Patent circus continues as ITC bans older Samsung devices
The legal problems don’t seem to end for Samsung. On Friday, the International Trade Commission awarded Apple an import ban on a number of Samsung’s older Android phones and tablets—mostly focusing on devices that came out in 2011 or earlier. Devices like the Galaxy S 4G, Captivate, and Galaxy Tab 10.1 were found to infringe upon two of Apple’s patents pertaining to scrolling and how the device reacted when headphones were connected or removed.
There’s still a 60-day presidential veto period where President Obama can choose to rescind the order, but experts think it’s unlikely that he’ll side with Samsung as he did with Apple last weekend. If that’s the case, the ban would go into effect sometime towards the end of October. Still, with most of the phones and tablets named in the lawsuit no longer available in stores, it’s unlikely you’ll notice the effect of the ban unless for some reason you wanted to import one of the offending devices.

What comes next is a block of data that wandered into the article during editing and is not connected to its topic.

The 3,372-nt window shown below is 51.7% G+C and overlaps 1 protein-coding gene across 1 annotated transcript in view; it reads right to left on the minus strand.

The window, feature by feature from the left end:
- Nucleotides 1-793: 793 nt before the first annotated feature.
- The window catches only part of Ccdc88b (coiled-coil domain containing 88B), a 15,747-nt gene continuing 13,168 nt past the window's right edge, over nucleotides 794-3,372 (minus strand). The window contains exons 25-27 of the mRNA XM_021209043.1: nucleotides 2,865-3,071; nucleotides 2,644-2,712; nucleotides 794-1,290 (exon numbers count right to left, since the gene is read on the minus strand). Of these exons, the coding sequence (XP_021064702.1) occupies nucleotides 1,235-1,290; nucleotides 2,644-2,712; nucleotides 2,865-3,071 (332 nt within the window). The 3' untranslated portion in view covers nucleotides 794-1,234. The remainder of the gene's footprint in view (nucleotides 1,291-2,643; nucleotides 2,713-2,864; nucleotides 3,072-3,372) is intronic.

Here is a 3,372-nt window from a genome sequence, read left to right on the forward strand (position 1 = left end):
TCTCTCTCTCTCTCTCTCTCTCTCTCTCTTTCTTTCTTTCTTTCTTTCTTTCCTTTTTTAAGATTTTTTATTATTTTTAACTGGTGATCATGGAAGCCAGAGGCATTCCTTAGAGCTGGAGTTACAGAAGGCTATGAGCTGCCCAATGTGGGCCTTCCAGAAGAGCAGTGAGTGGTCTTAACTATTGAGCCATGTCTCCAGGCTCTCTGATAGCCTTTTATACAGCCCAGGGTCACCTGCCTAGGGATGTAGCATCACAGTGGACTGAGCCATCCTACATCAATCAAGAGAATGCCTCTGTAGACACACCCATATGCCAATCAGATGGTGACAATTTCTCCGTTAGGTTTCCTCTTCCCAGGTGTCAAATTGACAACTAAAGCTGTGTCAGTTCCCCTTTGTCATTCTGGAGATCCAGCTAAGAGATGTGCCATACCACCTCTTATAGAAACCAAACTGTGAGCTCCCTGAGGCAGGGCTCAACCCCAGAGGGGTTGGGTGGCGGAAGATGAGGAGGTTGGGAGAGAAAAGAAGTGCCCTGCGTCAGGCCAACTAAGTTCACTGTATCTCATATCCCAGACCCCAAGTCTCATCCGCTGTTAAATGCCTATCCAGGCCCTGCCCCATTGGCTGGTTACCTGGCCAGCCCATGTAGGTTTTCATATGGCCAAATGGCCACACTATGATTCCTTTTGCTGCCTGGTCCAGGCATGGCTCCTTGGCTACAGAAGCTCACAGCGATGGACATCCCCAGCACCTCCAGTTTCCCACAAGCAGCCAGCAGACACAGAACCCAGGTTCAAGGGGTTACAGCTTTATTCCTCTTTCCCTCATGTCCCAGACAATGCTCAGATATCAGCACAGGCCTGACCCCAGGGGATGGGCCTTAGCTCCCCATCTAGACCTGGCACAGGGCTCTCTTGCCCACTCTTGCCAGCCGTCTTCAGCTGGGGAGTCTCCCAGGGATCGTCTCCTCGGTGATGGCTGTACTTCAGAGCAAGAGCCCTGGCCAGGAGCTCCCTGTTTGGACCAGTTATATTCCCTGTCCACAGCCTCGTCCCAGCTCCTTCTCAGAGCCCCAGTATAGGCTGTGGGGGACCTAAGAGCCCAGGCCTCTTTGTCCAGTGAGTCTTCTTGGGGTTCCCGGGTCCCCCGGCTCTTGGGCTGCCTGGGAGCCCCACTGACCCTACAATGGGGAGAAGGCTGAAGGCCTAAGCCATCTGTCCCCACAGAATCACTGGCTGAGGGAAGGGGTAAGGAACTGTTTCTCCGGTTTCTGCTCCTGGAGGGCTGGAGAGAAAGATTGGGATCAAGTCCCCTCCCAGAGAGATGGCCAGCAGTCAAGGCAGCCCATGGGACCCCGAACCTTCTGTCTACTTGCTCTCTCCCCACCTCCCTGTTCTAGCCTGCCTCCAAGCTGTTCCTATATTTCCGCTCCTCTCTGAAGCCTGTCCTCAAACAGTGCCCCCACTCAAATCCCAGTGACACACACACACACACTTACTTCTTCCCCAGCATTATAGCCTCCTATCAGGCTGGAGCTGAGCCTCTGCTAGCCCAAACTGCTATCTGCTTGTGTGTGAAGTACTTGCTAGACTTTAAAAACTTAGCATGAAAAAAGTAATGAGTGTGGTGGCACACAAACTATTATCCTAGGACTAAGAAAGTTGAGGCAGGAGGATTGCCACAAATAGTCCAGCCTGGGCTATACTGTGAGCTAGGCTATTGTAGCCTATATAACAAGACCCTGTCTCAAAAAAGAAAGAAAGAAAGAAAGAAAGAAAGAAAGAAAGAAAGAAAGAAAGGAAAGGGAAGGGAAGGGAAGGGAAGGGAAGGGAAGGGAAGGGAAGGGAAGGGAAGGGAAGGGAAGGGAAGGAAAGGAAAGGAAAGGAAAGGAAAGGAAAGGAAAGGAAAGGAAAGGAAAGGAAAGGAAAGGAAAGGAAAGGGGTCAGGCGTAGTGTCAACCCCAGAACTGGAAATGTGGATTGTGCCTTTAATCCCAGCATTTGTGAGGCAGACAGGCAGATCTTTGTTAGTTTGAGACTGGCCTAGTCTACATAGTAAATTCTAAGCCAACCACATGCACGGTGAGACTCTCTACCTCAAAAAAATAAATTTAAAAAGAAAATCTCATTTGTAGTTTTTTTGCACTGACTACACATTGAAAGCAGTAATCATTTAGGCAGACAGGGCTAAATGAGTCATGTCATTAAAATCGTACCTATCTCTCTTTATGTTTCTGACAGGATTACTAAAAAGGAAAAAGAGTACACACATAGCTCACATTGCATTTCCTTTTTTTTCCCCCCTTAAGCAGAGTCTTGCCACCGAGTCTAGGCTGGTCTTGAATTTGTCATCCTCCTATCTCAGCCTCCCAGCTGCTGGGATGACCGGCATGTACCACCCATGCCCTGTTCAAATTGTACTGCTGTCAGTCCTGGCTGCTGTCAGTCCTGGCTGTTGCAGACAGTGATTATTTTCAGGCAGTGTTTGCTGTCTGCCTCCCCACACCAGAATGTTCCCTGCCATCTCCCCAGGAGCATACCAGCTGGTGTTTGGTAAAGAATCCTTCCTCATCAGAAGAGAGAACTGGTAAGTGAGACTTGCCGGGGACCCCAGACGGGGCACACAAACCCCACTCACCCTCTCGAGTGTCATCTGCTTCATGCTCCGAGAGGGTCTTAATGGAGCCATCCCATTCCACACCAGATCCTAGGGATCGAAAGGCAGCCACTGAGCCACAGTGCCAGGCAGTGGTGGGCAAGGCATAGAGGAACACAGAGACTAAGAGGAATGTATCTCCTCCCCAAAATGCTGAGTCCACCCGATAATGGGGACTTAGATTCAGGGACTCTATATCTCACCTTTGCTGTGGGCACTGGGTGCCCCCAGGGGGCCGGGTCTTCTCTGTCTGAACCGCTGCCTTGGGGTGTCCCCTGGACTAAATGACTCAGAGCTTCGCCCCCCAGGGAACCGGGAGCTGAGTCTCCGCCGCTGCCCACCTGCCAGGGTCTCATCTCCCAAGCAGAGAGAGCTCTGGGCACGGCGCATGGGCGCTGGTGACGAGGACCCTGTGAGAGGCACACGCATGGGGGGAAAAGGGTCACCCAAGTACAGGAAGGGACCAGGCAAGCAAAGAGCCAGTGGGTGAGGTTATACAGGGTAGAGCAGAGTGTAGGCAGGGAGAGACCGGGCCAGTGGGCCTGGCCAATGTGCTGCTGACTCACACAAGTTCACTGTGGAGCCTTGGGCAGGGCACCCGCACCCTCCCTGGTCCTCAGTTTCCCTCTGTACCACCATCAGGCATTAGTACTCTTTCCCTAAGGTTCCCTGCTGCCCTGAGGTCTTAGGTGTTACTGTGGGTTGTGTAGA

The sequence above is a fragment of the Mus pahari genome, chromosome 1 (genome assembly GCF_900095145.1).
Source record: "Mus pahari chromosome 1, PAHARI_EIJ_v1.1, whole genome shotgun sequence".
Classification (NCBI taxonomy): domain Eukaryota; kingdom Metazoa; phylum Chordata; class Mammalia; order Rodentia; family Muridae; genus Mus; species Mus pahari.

As FossPatents points out, however, there’s a chance the ban could be expanded to included some of Samsung’s more recent releases. Florian Mueller (the guy who runs FossPatents) explains that phones like the Galaxy S III could come under scrutiny because they employ “workarounds” to Apple’s patents. It’s still unclear whether those workarounds would hold up in court, and it’s possible the ITC could ask that more recent Galaxy devices be pulled from shelves.
Now before you go panicking on Twitter, yelling that the feds can have your Galaxy S4 when they tear it from your cold, dead hands, know that you probably won’t have government agents coming door to door collecting errant smartphones and tablets. At worst, it means the Galaxy S4 is pulled from store shelves, but not before another series of court cases that take up several month’s time. By the time that’s all settled, we’ll probably have the Galaxy S5—and a whole new set of Apple-Samsung legal tussles.
For comprehensive coverage of the Android ecosystem, visit Greenbot.com.